Okay, so there’s all this hype about Inglorious Basterds, and it’s a war film, and I see it at the Arclight, just like The Hurt Locker… the big difference: the conceit is not supposed to be “serious,” though some of the content truly is.
Tarantino is all surface. What you see is what you get. The self-referencial message about film and the cinema embodying the ability to escape, re-write history, and prove cathartic is all well and good, but he spells it out for you… if you think something else is going on, you are over-thinking it.
That said, there are a couple of scenes that carry a great deal of dramatic weight and affect the audience without gimmicks or hooks, but with real craft… something I don’t think Bigelow’s Locker quite gets. The first scene in Basterds, when we are introduced to the conditions of WWII might be Quentin at his best. Here he establishes the weight of the camera, the importance of character, and the true inhumanity of some really nutzo individuals standing at the helm of mass genocide, while marking a scene we eventually flash back to with some memorable shouting in French. Of course, violence is this guy’s specialty, and the expectations are met… I can always go for more gore. The trick though, is cutting it right, and, man, Menke is just getting better.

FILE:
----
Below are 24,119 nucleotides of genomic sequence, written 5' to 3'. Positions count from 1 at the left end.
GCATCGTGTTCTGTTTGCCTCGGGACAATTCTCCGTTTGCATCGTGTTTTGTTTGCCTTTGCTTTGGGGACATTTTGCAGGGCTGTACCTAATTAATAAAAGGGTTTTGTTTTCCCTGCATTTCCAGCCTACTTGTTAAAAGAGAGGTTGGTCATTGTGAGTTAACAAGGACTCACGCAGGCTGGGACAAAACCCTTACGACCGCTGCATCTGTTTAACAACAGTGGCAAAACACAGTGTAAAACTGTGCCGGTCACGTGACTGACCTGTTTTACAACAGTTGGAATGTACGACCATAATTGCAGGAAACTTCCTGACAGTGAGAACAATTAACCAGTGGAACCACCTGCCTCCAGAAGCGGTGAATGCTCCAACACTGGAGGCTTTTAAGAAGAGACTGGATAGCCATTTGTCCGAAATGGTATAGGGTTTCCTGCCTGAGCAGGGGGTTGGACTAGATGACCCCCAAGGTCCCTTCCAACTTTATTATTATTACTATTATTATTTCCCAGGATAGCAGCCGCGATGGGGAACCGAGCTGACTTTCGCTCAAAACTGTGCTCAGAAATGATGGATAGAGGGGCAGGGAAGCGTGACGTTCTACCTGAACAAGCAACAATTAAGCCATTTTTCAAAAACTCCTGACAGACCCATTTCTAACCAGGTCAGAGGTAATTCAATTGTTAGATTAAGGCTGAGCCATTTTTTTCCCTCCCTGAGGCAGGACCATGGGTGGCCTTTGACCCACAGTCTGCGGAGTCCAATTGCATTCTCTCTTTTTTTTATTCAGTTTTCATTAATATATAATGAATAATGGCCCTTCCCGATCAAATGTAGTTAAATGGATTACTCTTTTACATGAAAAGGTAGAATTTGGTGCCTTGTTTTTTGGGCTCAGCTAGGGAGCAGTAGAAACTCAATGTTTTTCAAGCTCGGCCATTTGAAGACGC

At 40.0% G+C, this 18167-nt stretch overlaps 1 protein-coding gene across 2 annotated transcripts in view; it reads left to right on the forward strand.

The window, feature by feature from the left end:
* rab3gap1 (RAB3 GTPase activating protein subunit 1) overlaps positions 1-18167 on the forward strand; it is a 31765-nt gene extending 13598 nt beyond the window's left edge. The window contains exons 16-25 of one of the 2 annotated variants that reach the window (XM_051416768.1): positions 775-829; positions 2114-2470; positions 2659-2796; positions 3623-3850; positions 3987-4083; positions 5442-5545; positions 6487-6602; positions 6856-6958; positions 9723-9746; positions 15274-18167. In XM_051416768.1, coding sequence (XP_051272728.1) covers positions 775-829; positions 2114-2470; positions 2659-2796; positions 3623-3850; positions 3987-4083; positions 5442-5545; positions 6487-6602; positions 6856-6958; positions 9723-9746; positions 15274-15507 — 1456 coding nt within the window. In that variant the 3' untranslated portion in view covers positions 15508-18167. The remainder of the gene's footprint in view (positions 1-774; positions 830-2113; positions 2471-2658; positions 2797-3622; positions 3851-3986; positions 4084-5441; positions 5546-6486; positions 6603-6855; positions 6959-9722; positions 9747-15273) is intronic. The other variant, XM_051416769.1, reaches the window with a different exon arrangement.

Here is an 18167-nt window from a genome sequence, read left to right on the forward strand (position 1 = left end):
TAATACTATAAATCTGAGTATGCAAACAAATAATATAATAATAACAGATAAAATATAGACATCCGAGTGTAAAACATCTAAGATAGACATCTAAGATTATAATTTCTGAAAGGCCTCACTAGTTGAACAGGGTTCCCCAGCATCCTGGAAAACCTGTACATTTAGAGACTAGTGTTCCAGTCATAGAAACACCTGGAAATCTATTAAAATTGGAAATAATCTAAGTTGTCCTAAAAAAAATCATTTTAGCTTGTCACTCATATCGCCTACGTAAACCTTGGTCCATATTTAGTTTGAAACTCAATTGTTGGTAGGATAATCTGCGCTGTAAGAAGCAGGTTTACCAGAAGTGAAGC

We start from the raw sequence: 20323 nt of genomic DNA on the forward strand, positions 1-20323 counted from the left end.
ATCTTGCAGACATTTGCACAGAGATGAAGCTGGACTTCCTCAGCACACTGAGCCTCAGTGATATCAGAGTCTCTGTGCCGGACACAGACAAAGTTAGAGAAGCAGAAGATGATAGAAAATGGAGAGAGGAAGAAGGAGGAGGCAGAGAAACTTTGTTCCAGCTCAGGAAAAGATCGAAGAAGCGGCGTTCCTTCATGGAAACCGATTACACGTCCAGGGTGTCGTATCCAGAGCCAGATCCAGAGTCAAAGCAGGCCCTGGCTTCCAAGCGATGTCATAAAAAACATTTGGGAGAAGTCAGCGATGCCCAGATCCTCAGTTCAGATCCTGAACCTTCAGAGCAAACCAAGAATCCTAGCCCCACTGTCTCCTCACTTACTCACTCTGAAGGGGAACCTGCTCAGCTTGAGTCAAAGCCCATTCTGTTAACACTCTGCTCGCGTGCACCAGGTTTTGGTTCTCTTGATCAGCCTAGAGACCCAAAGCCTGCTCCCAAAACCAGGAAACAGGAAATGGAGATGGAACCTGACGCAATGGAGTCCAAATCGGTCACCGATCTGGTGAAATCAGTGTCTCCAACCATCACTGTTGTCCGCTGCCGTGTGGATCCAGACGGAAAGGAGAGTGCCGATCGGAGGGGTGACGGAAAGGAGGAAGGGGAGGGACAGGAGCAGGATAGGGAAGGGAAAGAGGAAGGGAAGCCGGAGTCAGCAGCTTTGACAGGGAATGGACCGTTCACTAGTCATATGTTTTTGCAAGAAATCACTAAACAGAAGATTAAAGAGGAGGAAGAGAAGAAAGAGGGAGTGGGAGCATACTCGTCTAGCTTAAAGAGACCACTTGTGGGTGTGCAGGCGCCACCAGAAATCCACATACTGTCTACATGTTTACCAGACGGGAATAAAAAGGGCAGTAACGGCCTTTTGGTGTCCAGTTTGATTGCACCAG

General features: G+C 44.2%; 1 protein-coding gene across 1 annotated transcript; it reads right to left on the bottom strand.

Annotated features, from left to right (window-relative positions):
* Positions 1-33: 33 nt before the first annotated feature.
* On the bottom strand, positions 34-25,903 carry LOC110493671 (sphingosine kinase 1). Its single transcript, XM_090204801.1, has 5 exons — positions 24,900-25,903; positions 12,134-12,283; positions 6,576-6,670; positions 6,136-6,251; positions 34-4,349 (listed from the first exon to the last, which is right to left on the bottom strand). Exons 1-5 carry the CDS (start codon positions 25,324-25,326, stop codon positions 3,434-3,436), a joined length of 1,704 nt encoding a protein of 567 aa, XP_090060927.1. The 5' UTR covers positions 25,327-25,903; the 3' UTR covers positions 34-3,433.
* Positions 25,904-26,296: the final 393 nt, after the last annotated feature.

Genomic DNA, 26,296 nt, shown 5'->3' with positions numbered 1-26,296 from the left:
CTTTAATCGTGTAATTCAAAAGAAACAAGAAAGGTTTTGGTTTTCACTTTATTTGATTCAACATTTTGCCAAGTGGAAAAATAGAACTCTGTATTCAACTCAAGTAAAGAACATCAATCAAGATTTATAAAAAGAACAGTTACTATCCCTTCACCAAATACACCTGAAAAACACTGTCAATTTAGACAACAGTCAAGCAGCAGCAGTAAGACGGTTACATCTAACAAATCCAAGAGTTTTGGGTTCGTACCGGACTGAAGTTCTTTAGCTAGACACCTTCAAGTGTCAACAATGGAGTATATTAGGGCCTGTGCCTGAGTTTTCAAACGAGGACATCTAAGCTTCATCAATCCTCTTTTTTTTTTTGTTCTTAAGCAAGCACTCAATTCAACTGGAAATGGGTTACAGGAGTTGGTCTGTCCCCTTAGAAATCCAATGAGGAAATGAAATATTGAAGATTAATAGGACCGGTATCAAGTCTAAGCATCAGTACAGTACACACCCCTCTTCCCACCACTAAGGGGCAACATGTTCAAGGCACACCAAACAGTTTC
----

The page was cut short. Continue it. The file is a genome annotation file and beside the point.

Strangely enough, the titles breaking this film apart do exactly that… in Jackie Brown, Pulp Fiction, and Reservoir Dogs, they held the film together.
As in all of his other films, we see a pastiche of his favorites dealing with similar subject matter and those he draws from stylistically. What most impressed me was the beginning of “The Attack of the Giant Face” scene. David Bowie leads us into it with some amazing 80’s, alien beats as we cross-dissolve from one orb shot to the next of Shosanna Dreyfus standing radiant beside a window that looks like it came straight out of the Millennium Falcon. She prepares for war.
In this po mo or, slash that, poo moo, we can only come away from the latest Tarantino jigsaw with the knowledge that meaning is meaningless.